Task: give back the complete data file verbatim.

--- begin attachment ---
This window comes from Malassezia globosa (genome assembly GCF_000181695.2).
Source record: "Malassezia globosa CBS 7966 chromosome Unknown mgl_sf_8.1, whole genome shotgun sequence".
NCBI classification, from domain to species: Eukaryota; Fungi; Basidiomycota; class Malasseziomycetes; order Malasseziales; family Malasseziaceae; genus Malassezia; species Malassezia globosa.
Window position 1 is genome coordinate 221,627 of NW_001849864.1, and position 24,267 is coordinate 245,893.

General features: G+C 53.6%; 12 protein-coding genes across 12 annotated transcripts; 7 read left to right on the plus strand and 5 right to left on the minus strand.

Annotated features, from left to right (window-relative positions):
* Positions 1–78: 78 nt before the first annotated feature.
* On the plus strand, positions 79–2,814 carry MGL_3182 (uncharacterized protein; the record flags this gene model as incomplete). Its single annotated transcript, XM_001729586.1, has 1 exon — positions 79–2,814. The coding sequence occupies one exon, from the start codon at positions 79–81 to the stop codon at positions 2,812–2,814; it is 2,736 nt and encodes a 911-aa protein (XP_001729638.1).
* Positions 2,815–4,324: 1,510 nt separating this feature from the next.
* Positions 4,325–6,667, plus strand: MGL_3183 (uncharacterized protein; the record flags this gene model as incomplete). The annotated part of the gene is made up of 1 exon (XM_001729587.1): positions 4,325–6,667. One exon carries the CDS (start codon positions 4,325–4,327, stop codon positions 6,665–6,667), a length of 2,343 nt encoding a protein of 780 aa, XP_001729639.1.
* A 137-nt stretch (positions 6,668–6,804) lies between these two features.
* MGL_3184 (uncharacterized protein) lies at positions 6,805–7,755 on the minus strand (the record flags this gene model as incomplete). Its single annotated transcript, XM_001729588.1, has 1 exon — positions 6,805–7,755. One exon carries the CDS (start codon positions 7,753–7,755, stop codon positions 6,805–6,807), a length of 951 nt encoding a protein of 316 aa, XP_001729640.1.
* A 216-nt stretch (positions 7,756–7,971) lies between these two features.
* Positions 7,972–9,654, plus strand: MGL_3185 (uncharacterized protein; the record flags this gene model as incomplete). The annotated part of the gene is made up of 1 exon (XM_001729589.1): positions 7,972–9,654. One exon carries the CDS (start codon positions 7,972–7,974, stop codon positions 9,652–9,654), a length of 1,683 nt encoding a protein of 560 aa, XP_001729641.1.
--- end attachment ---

This window comes from Malassezia globosa (genome assembly GCF_000181695.2).
Source record: "Malassezia globosa CBS 7966 chromosome Unknown mgl_sf_8.1, whole genome shotgun sequence".
NCBI classification, from domain to species: Eukaryota; Fungi; Basidiomycota; class Malasseziomycetes; order Malasseziales; family Malasseziaceae; genus Malassezia; species Malassezia globosa.
Window position 1 is genome coordinate 221,627 of NW_001849864.1, and position 24,267 is coordinate 245,893.

General features: G+C 53.6%; 12 protein-coding genes across 12 annotated transcripts; 7 read left to right on the plus strand and 5 right to left on the minus strand.

Annotated features, from left to right (window-relative positions):
* Positions 1–78: 78 nt before the first annotated feature.
* On the plus strand, positions 79–2,814 carry MGL_3182 (uncharacterized protein; the record flags this gene model as incomplete). Its single annotated transcript, XM_001729586.1, has 1 exon — positions 79–2,814. The coding sequence occupies one exon, from the start codon at positions 79–81 to the stop codon at positions 2,812–2,814; it is 2,736 nt and encodes a 911-aa protein (XP_001729638.1).
* Positions 2,815–4,324: 1,510 nt separating this feature from the next.
* Positions 4,325–6,667, plus strand: MGL_3183 (uncharacterized protein; the record flags this gene model as incomplete). The annotated part of the gene is made up of 1 exon (XM_001729587.1): positions 4,325–6,667. One exon carries the CDS (start codon positions 4,325–4,327, stop codon positions 6,665–6,667), a length of 2,343 nt encoding a protein of 780 aa, XP_001729639.1.
* A 137-nt stretch (positions 6,668–6,804) lies between these two features.
* MGL_3184 (uncharacterized protein) lies at positions 6,805–7,755 on the minus strand (the record flags this gene model as incomplete). Its single annotated transcript, XM_001729588.1, has 1 exon — positions 6,805–7,755. One exon carries the CDS (start codon positions 7,753–7,755, stop codon positions 6,805–6,807), a length of 951 nt encoding a protein of 316 aa, XP_001729640.1.
* A 216-nt stretch (positions 7,756–7,971) lies between these two features.
* Positions 7,972–9,654, plus strand: MGL_3185 (uncharacterized protein; the record flags this gene model as incomplete). The annotated part of the gene is made up of 1 exon (XM_001729589.1): positions 7,972–9,654. One exon carries the CDS (start codon positions 7,972–7,974, stop codon positions 9,652–9,654), a length of 1,683 nt encoding a protein of 560 aa, XP_001729641.1.